- Are you comfortable with solar system operating and performance risks?
- Does your business have the appetite to absorb all of the available tax credits and accelerated depreciation that comes with adding such an asset to your company’s balance sheet?
The current federal 30% investment tax credit (ITC) for solar energy is only attractive if your business can take full advantage of this and other incentives. (Be sure to consult your favorite tax expert before signing anything.)
So if your organization has the cash or credit available to sign a single check to your solar equipment provider, doesn’t plan on moving its facilities any time soon, wants to take advantage of various local, state and federal government incentives directly, and likes to keep business arrangements relatively simple, an upfront purchase may make the most sense. A properly-designed solar installation with plenty of available sun can generate enough savings to pay for itself within a few years. And if you keep up with its operation and maintenance, you can enjoy the renewable energy and savings it generates for 25 years or more.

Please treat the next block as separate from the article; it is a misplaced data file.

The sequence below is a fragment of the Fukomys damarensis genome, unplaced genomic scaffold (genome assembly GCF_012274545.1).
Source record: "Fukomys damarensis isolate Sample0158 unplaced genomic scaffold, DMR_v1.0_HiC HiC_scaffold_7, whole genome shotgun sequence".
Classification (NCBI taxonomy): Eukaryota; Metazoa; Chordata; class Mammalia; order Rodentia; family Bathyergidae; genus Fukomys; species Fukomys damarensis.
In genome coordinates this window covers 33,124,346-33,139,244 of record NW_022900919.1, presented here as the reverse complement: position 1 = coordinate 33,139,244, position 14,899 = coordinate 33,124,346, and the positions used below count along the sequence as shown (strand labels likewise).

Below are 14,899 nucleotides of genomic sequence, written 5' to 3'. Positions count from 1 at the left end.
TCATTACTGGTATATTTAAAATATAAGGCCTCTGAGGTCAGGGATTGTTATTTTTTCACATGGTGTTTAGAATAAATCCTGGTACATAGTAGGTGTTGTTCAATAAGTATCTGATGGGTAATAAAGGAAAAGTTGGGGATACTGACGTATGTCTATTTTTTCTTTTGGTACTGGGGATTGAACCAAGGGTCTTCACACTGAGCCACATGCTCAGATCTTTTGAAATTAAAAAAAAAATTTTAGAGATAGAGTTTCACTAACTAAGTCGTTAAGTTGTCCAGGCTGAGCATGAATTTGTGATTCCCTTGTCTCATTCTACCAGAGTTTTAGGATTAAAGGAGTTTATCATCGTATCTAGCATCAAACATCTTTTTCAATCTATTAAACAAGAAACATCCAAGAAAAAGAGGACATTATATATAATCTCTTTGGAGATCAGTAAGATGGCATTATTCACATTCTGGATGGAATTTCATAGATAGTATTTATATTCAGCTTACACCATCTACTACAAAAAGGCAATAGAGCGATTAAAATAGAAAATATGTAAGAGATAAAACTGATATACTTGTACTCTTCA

But if you don’t want to tie up all of that money at once…
Lease a solar panel system?
Back to the auto showroom for a minute. Maybe you want all of the benefits of driving a new car but don’t want to spend a large chunk of money (or take on additional debt if your cash payment was funded by a third-party loan). If you’re willing to properly operate and maintain your new dream ride (electric, of course), there’s a good chance the dealer will have some leasing options for you. Assuming your credit is good, you’ll enjoy many of the benefits of ownership (as well as some of the responsibilities) without the higher cost of buying or financing the purchase. At the end of the lease, you can decide whether to buy the car and keep it or simply part company.